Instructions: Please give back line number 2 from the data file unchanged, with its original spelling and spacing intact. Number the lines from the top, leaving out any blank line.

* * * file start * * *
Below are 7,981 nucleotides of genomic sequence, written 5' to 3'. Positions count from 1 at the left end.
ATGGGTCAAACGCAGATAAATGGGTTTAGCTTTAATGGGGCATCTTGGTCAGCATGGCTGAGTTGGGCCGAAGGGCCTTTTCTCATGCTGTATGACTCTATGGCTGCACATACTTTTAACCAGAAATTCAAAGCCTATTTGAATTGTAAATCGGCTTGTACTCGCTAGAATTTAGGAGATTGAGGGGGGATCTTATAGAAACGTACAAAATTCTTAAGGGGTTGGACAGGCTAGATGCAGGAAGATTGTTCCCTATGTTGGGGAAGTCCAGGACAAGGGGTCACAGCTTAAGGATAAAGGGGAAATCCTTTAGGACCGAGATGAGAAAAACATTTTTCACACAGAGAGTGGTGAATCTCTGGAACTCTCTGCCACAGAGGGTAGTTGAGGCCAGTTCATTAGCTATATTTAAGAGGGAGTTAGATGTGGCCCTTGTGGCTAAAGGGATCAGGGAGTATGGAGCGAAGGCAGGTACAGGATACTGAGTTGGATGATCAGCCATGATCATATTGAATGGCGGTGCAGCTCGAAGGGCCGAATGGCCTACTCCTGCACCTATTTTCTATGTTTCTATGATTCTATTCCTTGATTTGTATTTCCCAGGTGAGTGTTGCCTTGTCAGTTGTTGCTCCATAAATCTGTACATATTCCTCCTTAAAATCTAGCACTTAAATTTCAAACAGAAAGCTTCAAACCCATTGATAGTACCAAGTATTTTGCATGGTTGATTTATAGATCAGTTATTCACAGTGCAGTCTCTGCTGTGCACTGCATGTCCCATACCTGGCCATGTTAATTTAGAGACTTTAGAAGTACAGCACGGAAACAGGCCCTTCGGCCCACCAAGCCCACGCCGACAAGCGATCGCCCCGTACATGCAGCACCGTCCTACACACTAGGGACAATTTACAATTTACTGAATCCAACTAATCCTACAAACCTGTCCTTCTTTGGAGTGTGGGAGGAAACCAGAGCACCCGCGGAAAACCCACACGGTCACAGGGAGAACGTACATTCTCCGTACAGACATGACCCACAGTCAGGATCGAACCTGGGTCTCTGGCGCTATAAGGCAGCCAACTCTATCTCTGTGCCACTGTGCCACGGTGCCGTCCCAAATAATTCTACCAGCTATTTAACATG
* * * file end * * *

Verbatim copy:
ATGGGTCAAACGCAGATAAATGGGTTTAGCTTTAATGGGGCATCTTGGTCAGCATGGCTGAGTTGGGCCGAAGGGCCTTTTCTCATGCTGTATGACTCTATGGCTGCACATACTTTTAACCAGAAATTCAAAGCCTATTTGAATTGTAAATCGGCTTGTACTCGCTAGAATTTAGGAGATTGAGGGGGGATCTTATAGAAACGTACAAAATTCTTAAGGGGTTGGACAGGCTAGATGCAGGAAGATTGTTCCCTATGTTGGGGAAGTCCAGGACAAGGGGTCACAGCTTAAGGATAAAGGGGAAATCCTTTAGGACCGAGATGAGAAAAACATTTTTCACACAGAGAGTGGTGAATCTCTGGAACTCTCTGCCACAGAGGGTAGTTGAGGCCAGTTCATTAGCTATATTTAAGAGGGAGTTAGATGTGGCCCTTGTGGCTAAAGGGATCAGGGAGTATGGAGCGAAGGCAGGTACAGGATACTGAGTTGGATGATCAGCCATGATCATATTGAATGGCGGTGCAGCTCGAAGGGCCGAATGGCCTACTCCTGCACCTATTTTCTATGTTTCTATGATTCTATTCCTTGATTTGTATTTCCCAGGTGAGTGTTGCCTTGTCAGTTGTTGCTCCATAAATCTGTACATATTCCTCCTTAAAATCTAGCACTTAAATTTCAAACAGAAAGCTTCAAACCCATTGATAGTACCAAGTATTTTGCATGGTTGATTTATAGATCAGTTATTCACAGTGCAGTCTCTGCTGTGCACTGCATGTCCCATACCTGGCCATGTTAATTTAGAGACTTTAGAAGTACAGCACGGAAACAGGCCCTTCGGCCCACCAAGCCCACGCCGACAAGCGATCGCCCCGTACATGCAGCACCGTCCTACACACTAGGGACAATTTACAATTTACTGAATCCAACTAATCCTACAAACCTGTCCTTCTTTGGAGTGTGGGAGGAAACCAGAGCACCCGCGGAAAACCCACACGGTCACAGGGAGAACGTACATTCTCCGTACAGACATGACCCACAGTCAGGATCGAACCTGGGTCTCTGGCGCTATAAGGCAGCCAACTCTATCTCTGTGCCACTGTGCCACGGTGCCGTCCCAAATAATTCTACCAGCTATTTAACATG